Petrochemical companies are spending billions of dollars to expand facilities along the Texas Gulf Coast. Which means when the next hurricane hits, there will be just that much more expensive infrastructure that could be damaged by the massive amount of seawater — or “storm surge” — pushed inland by the hurricane.
“There’s more development, more industrial development, just more things that need to be protected,” said Helen Young, Deputy Commissioner of Coastal Resources at the Texas General Land Office.
After Hurricane Ike destroyed 8,000 homes and apartment units in Southeast Texas and did $10 billion in overall damage in Harris County alone, researchers said it would be cheaper in the long run to spend money now to build barriers to reduce storm surge flooding from future hurricanes.
Picking a Winner
Texas officials are working with the U.S. Army Corp of Engineers, assessing a number of proposals that includes everything from breakwaters along the Intercoastal Waterway to elevating critical buildings to miles-long levies.
“So it’s a complete range of alternatives,” said Young.
Next month, Young says the Corps will give approval to a whittled down list of proposals.
“And then the proposed measures will be studied in depth over the next year. That will determine what is recommended by the Corp of Engineers,” Young told StateImpact.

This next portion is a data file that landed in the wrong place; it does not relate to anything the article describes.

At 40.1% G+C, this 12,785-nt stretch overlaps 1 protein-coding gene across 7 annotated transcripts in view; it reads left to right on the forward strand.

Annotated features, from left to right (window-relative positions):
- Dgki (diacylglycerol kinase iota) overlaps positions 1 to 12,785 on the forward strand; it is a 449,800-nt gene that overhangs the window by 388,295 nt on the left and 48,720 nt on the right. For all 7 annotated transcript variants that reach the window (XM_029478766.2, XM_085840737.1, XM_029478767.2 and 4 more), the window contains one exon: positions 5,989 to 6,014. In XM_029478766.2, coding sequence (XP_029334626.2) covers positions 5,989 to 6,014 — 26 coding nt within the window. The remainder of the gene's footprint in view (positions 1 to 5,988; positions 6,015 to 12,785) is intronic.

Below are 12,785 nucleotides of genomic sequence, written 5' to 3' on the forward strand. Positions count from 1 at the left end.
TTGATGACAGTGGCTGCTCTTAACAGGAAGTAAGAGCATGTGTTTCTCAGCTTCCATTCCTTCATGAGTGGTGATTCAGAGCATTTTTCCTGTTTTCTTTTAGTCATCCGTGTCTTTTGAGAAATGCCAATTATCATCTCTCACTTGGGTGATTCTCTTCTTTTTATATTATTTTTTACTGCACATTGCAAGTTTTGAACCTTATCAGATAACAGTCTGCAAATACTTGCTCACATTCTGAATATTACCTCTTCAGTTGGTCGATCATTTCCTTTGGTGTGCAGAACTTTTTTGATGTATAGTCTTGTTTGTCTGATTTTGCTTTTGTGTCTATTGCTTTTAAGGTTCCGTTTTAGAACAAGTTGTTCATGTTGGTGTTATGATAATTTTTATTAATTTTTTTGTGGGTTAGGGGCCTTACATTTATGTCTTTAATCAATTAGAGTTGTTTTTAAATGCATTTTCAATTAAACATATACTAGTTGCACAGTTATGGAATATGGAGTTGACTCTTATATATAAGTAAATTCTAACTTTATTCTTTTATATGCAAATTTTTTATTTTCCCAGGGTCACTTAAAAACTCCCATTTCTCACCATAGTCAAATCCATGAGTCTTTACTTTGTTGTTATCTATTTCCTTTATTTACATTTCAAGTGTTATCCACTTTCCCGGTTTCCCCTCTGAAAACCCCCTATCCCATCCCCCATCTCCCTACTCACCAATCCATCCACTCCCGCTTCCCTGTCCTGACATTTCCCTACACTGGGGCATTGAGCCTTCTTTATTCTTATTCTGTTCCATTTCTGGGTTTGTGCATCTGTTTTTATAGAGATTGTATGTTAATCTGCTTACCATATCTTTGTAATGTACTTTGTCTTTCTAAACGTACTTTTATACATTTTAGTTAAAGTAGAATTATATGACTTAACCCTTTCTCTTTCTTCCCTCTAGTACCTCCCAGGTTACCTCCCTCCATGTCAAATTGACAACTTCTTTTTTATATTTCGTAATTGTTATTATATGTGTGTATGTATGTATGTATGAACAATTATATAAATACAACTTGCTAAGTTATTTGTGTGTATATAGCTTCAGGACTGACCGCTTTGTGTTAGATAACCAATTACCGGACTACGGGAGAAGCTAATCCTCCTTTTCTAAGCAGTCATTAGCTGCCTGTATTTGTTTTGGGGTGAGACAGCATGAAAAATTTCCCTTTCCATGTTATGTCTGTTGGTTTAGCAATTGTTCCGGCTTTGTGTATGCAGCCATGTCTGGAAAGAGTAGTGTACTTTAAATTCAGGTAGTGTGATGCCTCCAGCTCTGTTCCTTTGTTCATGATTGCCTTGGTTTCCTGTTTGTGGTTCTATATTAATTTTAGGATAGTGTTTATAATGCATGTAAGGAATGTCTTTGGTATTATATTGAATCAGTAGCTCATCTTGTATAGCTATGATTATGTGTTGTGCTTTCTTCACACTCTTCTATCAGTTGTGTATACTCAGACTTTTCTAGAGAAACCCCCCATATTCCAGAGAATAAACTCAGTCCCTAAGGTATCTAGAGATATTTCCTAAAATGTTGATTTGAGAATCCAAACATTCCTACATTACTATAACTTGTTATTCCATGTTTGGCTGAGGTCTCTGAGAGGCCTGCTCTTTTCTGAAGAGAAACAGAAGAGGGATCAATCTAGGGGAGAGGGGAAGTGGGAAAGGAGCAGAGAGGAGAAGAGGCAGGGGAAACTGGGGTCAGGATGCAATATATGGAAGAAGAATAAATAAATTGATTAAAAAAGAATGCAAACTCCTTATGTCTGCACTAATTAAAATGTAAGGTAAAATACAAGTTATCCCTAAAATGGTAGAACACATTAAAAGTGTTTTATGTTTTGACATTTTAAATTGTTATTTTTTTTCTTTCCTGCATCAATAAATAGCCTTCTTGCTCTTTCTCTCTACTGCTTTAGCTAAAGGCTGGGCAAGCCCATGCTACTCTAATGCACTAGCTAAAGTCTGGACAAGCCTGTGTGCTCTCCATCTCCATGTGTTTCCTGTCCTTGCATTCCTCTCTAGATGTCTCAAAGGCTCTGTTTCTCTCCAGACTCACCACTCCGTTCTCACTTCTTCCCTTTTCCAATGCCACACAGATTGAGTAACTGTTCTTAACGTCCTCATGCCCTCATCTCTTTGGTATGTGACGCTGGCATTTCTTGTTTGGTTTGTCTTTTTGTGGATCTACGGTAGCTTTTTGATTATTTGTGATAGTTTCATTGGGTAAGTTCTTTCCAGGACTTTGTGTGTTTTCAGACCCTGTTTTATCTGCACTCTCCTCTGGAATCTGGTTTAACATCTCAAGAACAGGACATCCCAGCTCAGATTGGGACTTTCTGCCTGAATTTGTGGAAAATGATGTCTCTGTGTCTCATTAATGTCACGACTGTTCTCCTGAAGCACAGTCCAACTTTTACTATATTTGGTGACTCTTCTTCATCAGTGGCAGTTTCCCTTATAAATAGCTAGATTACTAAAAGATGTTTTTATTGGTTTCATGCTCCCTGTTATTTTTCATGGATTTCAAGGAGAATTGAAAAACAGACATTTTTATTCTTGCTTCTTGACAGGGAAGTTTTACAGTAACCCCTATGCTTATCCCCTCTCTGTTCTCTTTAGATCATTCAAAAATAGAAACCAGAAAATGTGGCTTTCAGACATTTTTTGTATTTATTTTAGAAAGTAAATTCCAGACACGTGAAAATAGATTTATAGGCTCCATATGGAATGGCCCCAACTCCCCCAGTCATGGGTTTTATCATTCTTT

The most ambitious project is proposed by Bill Merrell, a marine scientist at Texas A&M’s Galveston campus. Called the Ike Dike, it would stretch for 65 miles along the coast, centered on Galveston Island, offering protection to homes on the island as well as petrochemical plants and refineries in Texas City and miles away on the Houston Ship Channel. The estimated cost: $4 to 6 billion.
“To be socially just, you want to protect everybody. And all the studies show that hurricanes and surge really affects the elderly and the poor much more than anyone else,” Merrell tells StateImpact.
What to Protect and at What Cost
He’s drawing a distinction between the Ike Dike and smaller, less costly projects. For example, the “Centennial Gate” proposed by a consortium of researchers organized at Rice University and called SSPEED (Severe Storm Prediction, Education and Evacuation from Disasters).
“We think that the low hanging fruit is the protection of the Ship Channel. The Ship Channel is hundreds of billions of dollars in economic activity and infrastructure. It’s 150,000 jobs directly,” said Jim Blackburn, a Houston attorney and member of SSPEED.
The gate would be built at a narrow point of the channel just below the Fred Hartman Bridge, staying open most of the time to allow ships to pass through but closing shut when a hurricane threatens.
“We could build for about a billion dollars, a 25 foot levy and gate structure that would protect hundreds of billions of dollars in investment,” and could be paid for locally using bonds, instead of relying on help from the federal government.
That could be key as officials decide how much of the coast should be protected and at what cost.
“In this (fiscal) climate, it’s hard to count on federal assistance, period,” said the Land office’s Young.